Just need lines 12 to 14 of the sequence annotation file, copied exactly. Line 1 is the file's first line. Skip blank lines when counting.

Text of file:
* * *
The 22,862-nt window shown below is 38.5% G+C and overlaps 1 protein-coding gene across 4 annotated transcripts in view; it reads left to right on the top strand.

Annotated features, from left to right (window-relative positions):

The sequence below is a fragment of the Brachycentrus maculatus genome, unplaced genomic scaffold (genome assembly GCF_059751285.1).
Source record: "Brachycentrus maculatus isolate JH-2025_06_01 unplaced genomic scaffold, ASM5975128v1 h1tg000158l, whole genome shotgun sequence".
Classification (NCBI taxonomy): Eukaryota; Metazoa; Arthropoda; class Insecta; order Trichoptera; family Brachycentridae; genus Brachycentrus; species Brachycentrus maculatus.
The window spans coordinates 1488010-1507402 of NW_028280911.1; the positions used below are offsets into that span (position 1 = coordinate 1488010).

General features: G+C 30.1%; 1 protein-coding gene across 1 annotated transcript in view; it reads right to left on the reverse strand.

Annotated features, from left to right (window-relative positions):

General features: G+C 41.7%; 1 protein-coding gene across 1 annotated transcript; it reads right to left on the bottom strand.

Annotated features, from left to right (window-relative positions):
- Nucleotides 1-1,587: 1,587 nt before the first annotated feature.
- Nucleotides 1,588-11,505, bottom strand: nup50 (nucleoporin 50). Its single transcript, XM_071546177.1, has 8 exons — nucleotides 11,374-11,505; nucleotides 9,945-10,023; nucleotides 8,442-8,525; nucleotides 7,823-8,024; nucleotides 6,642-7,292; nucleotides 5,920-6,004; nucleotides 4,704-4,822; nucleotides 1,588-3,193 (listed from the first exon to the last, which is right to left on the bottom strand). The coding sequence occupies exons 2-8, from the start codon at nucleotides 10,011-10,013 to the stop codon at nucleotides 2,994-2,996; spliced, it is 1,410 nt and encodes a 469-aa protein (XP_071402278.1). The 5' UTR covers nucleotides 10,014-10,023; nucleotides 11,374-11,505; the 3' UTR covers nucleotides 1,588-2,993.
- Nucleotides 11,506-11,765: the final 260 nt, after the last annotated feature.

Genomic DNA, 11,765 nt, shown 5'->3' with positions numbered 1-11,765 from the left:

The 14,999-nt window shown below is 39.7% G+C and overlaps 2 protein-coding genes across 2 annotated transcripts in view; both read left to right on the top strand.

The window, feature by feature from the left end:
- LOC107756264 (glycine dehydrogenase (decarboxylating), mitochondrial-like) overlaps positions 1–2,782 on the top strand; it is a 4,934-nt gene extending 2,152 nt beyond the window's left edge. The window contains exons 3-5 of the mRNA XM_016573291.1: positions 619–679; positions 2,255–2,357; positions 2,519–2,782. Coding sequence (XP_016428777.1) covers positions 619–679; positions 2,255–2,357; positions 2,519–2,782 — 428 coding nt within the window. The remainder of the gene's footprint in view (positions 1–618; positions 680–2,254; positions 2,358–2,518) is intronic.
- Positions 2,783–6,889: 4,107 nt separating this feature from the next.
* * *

- Nucleotides 1,588-11,505, bottom strand: nup50 (nucleoporin 50). Its single transcript, XM_071546177.1, has 8 exons — nucleotides 11,374-11,505; nucleotides 9,945-10,023; nucleotides 8,442-8,525; nucleotides 7,823-8,024; nucleotides 6,642-7,292; nucleotides 5,920-6,004; nucleotides 4,704-4,822; nucleotides 1,588-3,193 (listed from the first exon to the last, which is right to left on the bottom strand). The coding sequence occupies exons 2-8, from the start codon at nucleotides 10,011-10,013 to the stop codon at nucleotides 2,994-2,996; spliced, it is 1,410 nt and encodes a 469-aa protein (XP_071402278.1). The 5' UTR covers nucleotides 10,014-10,023; nucleotides 11,374-11,505; the 3' UTR covers nucleotides 1,588-2,993.
- Nucleotides 11,506-11,765: the final 260 nt, after the last annotated feature.

Genomic DNA, 11,765 nt, shown 5'->3' with positions numbered 1-11,765 from the left: